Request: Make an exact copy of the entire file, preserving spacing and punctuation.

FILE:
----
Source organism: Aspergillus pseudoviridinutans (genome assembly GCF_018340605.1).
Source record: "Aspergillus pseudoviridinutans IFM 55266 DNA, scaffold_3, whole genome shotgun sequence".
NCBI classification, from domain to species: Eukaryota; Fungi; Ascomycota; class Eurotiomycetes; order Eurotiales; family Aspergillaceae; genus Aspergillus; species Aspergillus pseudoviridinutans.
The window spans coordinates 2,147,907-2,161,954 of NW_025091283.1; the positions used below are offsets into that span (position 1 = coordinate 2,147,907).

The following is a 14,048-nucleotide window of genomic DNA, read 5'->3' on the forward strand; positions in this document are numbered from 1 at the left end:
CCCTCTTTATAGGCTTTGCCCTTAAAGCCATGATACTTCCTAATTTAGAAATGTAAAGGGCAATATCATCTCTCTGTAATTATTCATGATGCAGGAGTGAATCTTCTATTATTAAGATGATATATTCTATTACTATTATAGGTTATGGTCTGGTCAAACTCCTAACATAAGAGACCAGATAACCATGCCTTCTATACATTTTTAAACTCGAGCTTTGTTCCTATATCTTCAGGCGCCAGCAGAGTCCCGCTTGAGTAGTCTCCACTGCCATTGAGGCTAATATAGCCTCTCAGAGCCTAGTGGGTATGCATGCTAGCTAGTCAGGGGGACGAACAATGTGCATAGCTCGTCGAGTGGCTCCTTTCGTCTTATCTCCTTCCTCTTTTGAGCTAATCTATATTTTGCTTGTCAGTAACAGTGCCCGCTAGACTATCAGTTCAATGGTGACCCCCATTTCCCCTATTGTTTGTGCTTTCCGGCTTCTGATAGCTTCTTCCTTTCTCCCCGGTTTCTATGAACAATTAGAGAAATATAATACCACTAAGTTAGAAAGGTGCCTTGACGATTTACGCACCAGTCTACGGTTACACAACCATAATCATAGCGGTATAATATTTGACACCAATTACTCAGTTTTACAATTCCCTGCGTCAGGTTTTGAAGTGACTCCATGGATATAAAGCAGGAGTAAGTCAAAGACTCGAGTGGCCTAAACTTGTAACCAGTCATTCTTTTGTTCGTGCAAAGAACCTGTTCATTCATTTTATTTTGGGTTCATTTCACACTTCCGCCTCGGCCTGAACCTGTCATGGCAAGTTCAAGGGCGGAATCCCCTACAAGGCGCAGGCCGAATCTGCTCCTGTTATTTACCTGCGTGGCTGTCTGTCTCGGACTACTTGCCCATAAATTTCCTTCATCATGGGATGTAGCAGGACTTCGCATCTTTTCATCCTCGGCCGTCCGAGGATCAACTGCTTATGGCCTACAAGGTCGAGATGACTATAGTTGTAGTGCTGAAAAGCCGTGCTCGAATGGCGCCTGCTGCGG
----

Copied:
Source organism: Aspergillus pseudoviridinutans (genome assembly GCF_018340605.1).
Source record: "Aspergillus pseudoviridinutans IFM 55266 DNA, scaffold_3, whole genome shotgun sequence".
NCBI classification, from domain to species: Eukaryota; Fungi; Ascomycota; class Eurotiomycetes; order Eurotiales; family Aspergillaceae; genus Aspergillus; species Aspergillus pseudoviridinutans.
The window spans coordinates 2,147,907-2,161,954 of NW_025091283.1; the positions used below are offsets into that span (position 1 = coordinate 2,147,907).

The following is a 14,048-nucleotide window of genomic DNA, read 5'->3' on the forward strand; positions in this document are numbered from 1 at the left end:
CCCTCTTTATAGGCTTTGCCCTTAAAGCCATGATACTTCCTAATTTAGAAATGTAAAGGGCAATATCATCTCTCTGTAATTATTCATGATGCAGGAGTGAATCTTCTATTATTAAGATGATATATTCTATTACTATTATAGGTTATGGTCTGGTCAAACTCCTAACATAAGAGACCAGATAACCATGCCTTCTATACATTTTTAAACTCGAGCTTTGTTCCTATATCTTCAGGCGCCAGCAGAGTCCCGCTTGAGTAGTCTCCACTGCCATTGAGGCTAATATAGCCTCTCAGAGCCTAGTGGGTATGCATGCTAGCTAGTCAGGGGGACGAACAATGTGCATAGCTCGTCGAGTGGCTCCTTTCGTCTTATCTCCTTCCTCTTTTGAGCTAATCTATATTTTGCTTGTCAGTAACAGTGCCCGCTAGACTATCAGTTCAATGGTGACCCCCATTTCCCCTATTGTTTGTGCTTTCCGGCTTCTGATAGCTTCTTCCTTTCTCCCCGGTTTCTATGAACAATTAGAGAAATATAATACCACTAAGTTAGAAAGGTGCCTTGACGATTTACGCACCAGTCTACGGTTACACAACCATAATCATAGCGGTATAATATTTGACACCAATTACTCAGTTTTACAATTCCCTGCGTCAGGTTTTGAAGTGACTCCATGGATATAAAGCAGGAGTAAGTCAAAGACTCGAGTGGCCTAAACTTGTAACCAGTCATTCTTTTGTTCGTGCAAAGAACCTGTTCATTCATTTTATTTTGGGTTCATTTCACACTTCCGCCTCGGCCTGAACCTGTCATGGCAAGTTCAAGGGCGGAATCCCCTACAAGGCGCAGGCCGAATCTGCTCCTGTTATTTACCTGCGTGGCTGTCTGTCTCGGACTACTTGCCCATAAATTTCCTTCATCATGGGATGTAGCAGGACTTCGCATCTTTTCATCCTCGGCCGTCCGAGGATCAACTGCTTATGGCCTACAAGGTCGAGATGACTATAGTTGTAGTGCTGAAAAGCCGTGCTCGAATGGCGCCTGCTGCGG